* Redemptions, refinancing, M&A to drive borrowing
* Issuance slumps, investors beg for more supply
By Aimee Donnellan
LONDON, May 9 (IFR) - Global insurers are preparing to make a comeback to the primary market in the coming months, keen to manage a mounting pile of redemptions and take advantage of funding levels that have plummeted to four-year lows.
Insurance companies have been noticeably absent from the new issue scene this year. Only six have accessed the market for euro and sterling capital since January, a drop of 50% from the 12 borrowers selling deals during the equivalent period in 2013.
“The market is desperate for any bit of insurance paper because supply has been so light this year,” said Ian Robinson, head of credit at asset manager F&C.
“Banks haven’t been issuing a lot of vanilla debt either, so increased demand is met by a sector that is shrinking from year to year.”
The likes of Generali, Aegon and Wuerttembergische Lebensversicherung that came to the market in recent weeks have all been met with billions of euros of demand.
“This time of year is usually when issuers look to access the bond market; they often avoid moving ahead of annual results, but like to get financing completed ahead of the summer break,” said Jake Atcheson, head of insurance DCM at Citigroup.
“Market conditions are incredibly supportive, euro rates are close to the lowest they’ve ever been, and spreads are the lowest they have been since the financial crisis.”
This has greatly improved issuers’ fortunes. Generali, for instance, sold a 30NC10 bond in 2012 with a 10.125% coupon, and recently paid less than half of that, 4.125%, for a 12-year bullet.
Redemptions are also seen as a key driver. Swiss Life, Prudential, Hannover Re, Talanx, Aviva, and Society of Lloyds all issued bonds before the crisis, and those hit their first call dates this year, according to CreditSights.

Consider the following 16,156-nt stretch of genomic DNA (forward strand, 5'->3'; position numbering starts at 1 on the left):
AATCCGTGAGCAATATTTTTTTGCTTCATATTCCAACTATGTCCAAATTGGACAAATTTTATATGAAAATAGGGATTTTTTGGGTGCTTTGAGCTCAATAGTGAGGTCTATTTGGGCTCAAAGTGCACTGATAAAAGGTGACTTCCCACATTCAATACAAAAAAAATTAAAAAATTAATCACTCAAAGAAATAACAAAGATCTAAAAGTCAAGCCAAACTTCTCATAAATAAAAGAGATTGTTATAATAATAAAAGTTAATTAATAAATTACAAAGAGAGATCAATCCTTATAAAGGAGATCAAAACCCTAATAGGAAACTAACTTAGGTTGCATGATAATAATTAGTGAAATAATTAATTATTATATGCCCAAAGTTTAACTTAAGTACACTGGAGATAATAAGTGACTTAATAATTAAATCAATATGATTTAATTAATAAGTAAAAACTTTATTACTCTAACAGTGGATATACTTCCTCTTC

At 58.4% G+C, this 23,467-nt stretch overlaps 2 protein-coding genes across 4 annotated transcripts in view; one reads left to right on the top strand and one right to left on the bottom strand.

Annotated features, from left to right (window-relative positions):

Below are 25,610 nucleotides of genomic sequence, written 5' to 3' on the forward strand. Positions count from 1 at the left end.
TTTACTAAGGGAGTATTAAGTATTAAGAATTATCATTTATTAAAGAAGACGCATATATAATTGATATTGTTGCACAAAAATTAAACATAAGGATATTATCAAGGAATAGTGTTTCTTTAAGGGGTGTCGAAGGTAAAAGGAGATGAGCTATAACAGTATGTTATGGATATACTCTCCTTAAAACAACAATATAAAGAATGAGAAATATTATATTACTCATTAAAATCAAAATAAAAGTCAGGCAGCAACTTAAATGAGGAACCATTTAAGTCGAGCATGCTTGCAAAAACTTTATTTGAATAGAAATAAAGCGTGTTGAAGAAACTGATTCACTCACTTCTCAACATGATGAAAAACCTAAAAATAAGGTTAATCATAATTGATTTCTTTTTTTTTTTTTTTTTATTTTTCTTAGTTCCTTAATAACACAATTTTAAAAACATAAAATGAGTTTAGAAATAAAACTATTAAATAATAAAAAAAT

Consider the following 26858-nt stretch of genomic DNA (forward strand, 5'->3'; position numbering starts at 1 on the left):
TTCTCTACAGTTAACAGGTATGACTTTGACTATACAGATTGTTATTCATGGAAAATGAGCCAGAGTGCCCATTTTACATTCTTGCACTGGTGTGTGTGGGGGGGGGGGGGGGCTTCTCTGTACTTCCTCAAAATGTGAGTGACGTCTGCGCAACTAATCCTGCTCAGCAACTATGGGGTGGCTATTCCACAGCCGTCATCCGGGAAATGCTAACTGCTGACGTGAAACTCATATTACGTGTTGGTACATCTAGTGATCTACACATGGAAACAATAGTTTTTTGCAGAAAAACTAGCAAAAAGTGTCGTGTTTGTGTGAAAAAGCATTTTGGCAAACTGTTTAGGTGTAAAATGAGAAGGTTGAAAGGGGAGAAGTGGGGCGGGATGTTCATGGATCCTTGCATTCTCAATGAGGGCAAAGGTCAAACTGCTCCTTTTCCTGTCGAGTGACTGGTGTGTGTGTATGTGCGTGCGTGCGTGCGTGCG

If the companies decide to exercise the calls, it will likely drive up demand further in a sector where investors are already scrambling for what is relatively low risk, high yield paper.
It’s easy to understand why there is such demand. As investors attempt to weigh up the potential for bank nationalisations and bail-in, insurance companies look a relatively safe bet.
Minimal reliance on capital markets has been one of the factors behind insurance companies’ resilience to the financial crisis.
“Insurers issued a lot of capital before the crisis which is coming up for redemption in 2015 and 2016,” said Philippe Picagne, an analyst at CreditSights.
“It would make sense for issuers to start managing those redemptions this year as they will almost certainly be called.”
For issuers new and old, conditions are proving ideal. A dearth of supply in recent months and a four-year trough in the cost of insuring subordinated debt mean there is clear incentive to issue strategic transactions.
“Issuance is likely to pick up in the coming months as insurers look for refinancing, rating agency credit, to fund M&A activity and the strength of the market prompts them to issue bonds,” said Gerald Podobnik, head of capital solutions at Deutsche Bank.
“New names are also emerging in what is expected to be a fairly heavy redemption year.”
NN Group, currently the fully-owned insurance and investment management businesses of ING, is a classic example of the trend.
The Dutch insurer was flooded with more than 7bn of orders from investors desperate to get their hands on one of this year’s six insurance capital deals to have emerged.
Insurers are expected to focus more on Tier 2 structures for 2014 and 2015, given there is a lack of clear definitions of Tier 1.
“From 2016, we expect increased Tier 1 bond issuance. This situation can become a problem for insurers that need to issue Tier 1 bonds as a means of recapitalising and strengthening their risk profile,” CreditSights said in a research note. (Reporting by Aimee Donnellan, editing by Helene Durand and Julian Baker)